More tales from the Beltway, courtesy of readers who've been driving too long, their hands wet on the wheel.
Jerry Watkins of Kensington and Bill Houchins of Ellicott City both remember breaking in the brand- new Capital Beltway in brand-new cars. Bill was in a Plymouth Barracuda he'd just bought with some inheritance money. Jerry was in a red Corvette convertible that he drove around the Beltway nearly three times with his girlfriend and her friend.
"The car, being a two-seater, was a bit tight for the three of us," said Jerry. "But I don't recall any complaints as we sailed around with no traffic, smog or construction. Just us, the new Beltway and the new car. What a wonderful night it was!"
Clockwise or Counterclockwise?
About a year and a half ago, R. Brian Pinscher of Hyattsville was on his way back from playing some gigs down south with his band.
"By the time we hit the Beltway, it was well into the dead hours -- 3 or 4 in the morning, the time when the late-nighters have gone to sleep and the early risers aren't quite awake," said Brian. He and his crew were cruising north when they noticed a passing car.
"The only problem was the car was in the northbound lanes," said Brian. "I don't quite know how you get yourself turned entirely around on the Beltway, but to then continue driving in the opposite direction is beyond me."
Karle Stewart was heading home to Virginia on the inner loop after a Monday night Redskins game when he was stopped in traffic just shy of the Wilson Bridge after the span was raised. He looked to his left and saw a car making figure eights and driving the wrong way on the deserted outer loop.
"He must have been the last car over the bridge and decided to have some fun," said Karle. "Highly illegal, I'm sure, but I must admit to feeling jealous for the ability to drive the wrong way on an empty Beltway. How cool would that be?"
The Gift of the Smashi
Laura Walsh's signature memory of the Beltway is from December 2002. The Vienna resident was driving with her husband and baby to spend Christmas with her family in Ohio, their Jeep Cherokee packed to the gills.
They had just started their journey and were driving on the inner loop near the Dulles Toll Road when "suddenly, the back window became unlatched, and we could hear the sound of wrapping paper being windblown."
Laura looked back in horror just as a neatly wrapped Christmas present was whipped from the Jeep, went tumbling into the middle lane and was crushed by a fast-traveling pickup truck. After stopping on the shoulder to shut the window, Laura realized that the wayward present -- a nightgown -- had been for her grandmother.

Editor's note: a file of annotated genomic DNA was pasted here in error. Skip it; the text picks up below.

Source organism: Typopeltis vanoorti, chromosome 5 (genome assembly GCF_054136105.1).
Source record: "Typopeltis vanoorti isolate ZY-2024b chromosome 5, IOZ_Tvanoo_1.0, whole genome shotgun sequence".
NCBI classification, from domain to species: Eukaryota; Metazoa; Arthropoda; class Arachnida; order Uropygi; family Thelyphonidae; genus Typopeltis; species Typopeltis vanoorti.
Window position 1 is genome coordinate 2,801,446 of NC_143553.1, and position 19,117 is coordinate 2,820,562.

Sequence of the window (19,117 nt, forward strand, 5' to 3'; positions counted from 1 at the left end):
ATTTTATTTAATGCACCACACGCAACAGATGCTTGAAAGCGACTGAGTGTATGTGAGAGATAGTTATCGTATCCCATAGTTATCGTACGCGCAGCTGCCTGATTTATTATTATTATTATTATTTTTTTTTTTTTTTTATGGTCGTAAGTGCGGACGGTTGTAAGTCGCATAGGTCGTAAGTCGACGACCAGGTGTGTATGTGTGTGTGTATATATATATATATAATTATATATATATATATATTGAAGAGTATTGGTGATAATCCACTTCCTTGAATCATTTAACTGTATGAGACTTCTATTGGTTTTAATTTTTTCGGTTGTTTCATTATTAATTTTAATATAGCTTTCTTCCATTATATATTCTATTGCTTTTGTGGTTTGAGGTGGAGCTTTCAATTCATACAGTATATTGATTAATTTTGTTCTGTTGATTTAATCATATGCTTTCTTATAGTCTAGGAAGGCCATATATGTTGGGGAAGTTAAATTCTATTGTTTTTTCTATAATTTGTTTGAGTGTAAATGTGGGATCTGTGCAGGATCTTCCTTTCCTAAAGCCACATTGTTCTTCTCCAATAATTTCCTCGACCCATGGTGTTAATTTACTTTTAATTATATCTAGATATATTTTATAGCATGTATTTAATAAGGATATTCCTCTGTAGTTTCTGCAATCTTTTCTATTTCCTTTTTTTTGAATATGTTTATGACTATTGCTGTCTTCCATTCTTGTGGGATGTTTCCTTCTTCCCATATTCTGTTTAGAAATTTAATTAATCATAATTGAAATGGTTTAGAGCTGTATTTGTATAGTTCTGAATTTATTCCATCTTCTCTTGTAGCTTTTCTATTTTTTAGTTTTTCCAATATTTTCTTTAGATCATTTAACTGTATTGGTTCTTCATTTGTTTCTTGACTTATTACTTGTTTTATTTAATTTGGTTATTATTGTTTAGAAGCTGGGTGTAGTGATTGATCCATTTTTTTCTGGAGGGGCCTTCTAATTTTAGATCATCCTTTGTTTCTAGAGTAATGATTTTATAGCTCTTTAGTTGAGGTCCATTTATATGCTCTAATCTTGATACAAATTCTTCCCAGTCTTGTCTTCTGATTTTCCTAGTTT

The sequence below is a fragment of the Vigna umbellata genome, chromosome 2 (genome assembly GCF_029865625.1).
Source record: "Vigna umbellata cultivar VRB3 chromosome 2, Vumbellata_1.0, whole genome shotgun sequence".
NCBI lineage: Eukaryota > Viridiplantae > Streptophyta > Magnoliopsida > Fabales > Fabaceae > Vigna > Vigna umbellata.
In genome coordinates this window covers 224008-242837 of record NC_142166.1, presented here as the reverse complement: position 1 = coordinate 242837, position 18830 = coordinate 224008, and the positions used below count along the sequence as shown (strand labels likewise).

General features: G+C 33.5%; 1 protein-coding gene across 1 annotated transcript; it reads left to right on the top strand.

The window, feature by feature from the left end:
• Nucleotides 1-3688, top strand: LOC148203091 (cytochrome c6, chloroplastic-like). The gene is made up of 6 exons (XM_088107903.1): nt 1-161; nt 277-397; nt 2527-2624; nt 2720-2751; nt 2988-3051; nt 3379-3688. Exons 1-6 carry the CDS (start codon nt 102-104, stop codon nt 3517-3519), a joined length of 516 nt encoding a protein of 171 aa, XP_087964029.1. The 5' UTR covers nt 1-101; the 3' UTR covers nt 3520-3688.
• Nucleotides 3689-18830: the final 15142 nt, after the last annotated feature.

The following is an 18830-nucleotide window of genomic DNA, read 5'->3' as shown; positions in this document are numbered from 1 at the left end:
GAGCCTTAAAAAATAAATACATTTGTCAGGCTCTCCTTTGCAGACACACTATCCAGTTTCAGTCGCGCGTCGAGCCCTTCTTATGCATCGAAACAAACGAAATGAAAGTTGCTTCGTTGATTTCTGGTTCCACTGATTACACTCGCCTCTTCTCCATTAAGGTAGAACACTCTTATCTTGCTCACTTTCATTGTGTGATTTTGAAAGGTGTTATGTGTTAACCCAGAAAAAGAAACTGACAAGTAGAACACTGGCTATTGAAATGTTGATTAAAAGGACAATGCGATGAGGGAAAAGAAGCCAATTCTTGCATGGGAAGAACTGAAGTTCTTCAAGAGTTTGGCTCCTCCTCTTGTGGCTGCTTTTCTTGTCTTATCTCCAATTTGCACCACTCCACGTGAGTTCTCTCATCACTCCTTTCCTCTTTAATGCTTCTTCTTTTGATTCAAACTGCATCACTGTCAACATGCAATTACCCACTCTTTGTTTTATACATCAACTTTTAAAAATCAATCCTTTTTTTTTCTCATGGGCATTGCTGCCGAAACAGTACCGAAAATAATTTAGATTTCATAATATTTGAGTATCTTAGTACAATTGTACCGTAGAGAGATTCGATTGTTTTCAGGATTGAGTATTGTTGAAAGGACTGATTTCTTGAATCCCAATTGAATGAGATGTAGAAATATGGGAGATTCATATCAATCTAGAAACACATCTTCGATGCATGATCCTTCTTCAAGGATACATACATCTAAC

Wailed Laura: "Grandma's present got run over on the Beltway!"
When You Gotta Go, You etc.
John Dube of Chantilly said that in his 23 years of driving the Beltway he'd seen everything, from fatal accidents to motorcycles doing wheelies, but nothing compared with the day the snipers claimed their last victim.
John had just come around the bend at the I-270 spur when he heard on the radio that there had been another shooting. As he approached River Road, he saw dozens of police cars swarm onto the Beltway and shut down every exit. Within five minutes, the Beltway was immobile.
"We all sat in our cars waiting to see if traffic would move again, but after 30 minutes realized that we were not going to move any time soon," John said. That's when the call of nature hit him -- and a lot of other people. Drivers started getting out of their vehicles and looking for the nearest suitable place to, well, you know.
"I was in the far left lane, so I followed suit," said John, "shutting off my car, getting out and walking the four lanes while hopping two Jersey barriers to get to a somewhat secluded bush."
My Favorite Beltway Story
In 1967, Michael Hoyt's fiancee, Jean, and her mother, Irene, drove down from New York to help plan the couple's nuptials. When it was time for them to go home, Michael led them in his car out on the Beltway to the Baltimore-Washington Parkway, the route they were taking back north. As they approached the parkway, he rolled down his car window, pointed to the northward sign, then took the exit back toward Washington.
They never saw his signal. And so engrossed in wedding plans were they that they didn't notice any of the landmarks as they drove completely around the Beltway. Three times.
"Finally, low on gas, they got off and asked the gas station attendant if they were close to New York," Michael said. "They were rather embarrassed to learn that they had never left the Washington area."
But Officer, I'm a Columnist
In my original column about the Beltway's birthday, I mentioned that I had completed my circumnavigation in a little over an hour. Washington's Jim Holway was not amused. "Sixty-six miles in 61 minutes, an average of almost 65 mph (actually 64.8)," Jim wrote. "You should be ashamed of yourself."
Alvin Guttag of Gaithersburg also did the math: "It would appear that it is important to install radar all along the Beltway to ensure that the speed laws are enforced, even against reporters."
In my defense, I drove at prevailing highway speeds. I always drive carefully on the Beltway. I don't want to end up in anyone else's anecdote.
Care to comment on my driving skills, or on anything else? Join me today at 1 p.m. for my online chat: www.washingtonpost.com/liveonline.